Paper P3 performance strategy: the UK's corporate governance code has been revised--and it features a number of significant changes of emphasis that are relevant to P3.

Position:Study notes
 
FREE EXCERPT

The UK's revised guidance on corporate governance matters came into force for accounting periods starting on or after 29 June 2010. The most obvious revision is that the document's full title is now "The UK corporate governance code". Previously it was called "The combined code on corporate governance". This change is probably intended as a reminder to non-UK companies listed on the London Stock Exchange that some provisions apply to them. The P3 syllabus is not country-specific. Most of the issues arising in corporate governance are common to any setting where shareholders delegate the management of their investments to a board of directors, so the content of the new code should be treated as a credible guide to good governance generally.

The P3 paper may include questions that are inspired by the code, while suggested answers may refer to it in support of any assertions made. This does not mean that you should memorise the document. Exam questions will not test your ability to reproduce chunks of text. The code offers advice on specific matters and is not intended as a detailed check list. Questions at this level should reflect the real world and the code is only one source of guidance. But it is worth reading in detail, of course, and it can be downloaded free from the Financial Reporting Council (FRC) website (www.frc.org.uk). Although it covers 35 pages, the document is laid out in such a way that there's a lot of blank space, so getting through it is not a major task.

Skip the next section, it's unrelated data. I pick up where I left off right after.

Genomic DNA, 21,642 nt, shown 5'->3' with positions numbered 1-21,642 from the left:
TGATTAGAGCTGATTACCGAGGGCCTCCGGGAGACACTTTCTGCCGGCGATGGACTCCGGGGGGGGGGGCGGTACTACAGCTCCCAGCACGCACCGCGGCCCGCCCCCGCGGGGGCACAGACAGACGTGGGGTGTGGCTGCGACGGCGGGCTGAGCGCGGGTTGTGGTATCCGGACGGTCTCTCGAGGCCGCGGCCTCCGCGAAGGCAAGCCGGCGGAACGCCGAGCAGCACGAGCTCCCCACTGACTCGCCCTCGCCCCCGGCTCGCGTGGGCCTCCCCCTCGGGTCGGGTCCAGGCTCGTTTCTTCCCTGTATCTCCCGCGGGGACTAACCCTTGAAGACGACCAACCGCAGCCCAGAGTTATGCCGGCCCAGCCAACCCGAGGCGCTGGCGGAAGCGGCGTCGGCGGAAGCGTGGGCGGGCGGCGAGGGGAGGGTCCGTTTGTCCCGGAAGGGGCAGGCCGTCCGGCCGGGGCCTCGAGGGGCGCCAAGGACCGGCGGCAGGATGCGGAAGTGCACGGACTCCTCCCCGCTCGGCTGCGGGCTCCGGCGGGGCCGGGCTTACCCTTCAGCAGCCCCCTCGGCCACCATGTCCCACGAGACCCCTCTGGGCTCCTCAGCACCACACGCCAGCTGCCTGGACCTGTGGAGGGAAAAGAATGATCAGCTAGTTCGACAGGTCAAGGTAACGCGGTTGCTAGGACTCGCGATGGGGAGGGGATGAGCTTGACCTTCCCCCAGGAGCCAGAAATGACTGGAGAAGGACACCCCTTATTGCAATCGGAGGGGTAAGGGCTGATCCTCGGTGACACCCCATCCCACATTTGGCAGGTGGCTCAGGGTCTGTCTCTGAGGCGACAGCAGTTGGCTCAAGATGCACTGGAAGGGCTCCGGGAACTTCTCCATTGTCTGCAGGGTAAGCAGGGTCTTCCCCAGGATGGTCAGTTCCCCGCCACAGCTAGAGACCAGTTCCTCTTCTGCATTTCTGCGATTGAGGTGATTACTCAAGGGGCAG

There is another document on the FRC's site that's well worth reading: a report entitled "Revisions to the UK corporate governance code" highlights the changes that have been introduced. Most interestingly, it covers areas where problems have arisen in practice, thereby providing an idea of the most important and contested issues. The code, which was written as a response to the corporate scandals that occurred in the 1980s and 1990s, is fundamentally a practical document designed to deal with the tensions that have been shown to create problems. Its name has changed over the years (it was originally the Cadbury report) and it has been supplemented by parallel documents such as the Turnbull guidance on risk management and internal control, the FRC's guidance on audit committees and the Higgs report (under review at the time of writing), which provides advice for non-executive directors.

The code has five main sections, covering leadership, effectiveness, accountability...

To continue reading

REQUEST YOUR TRIAL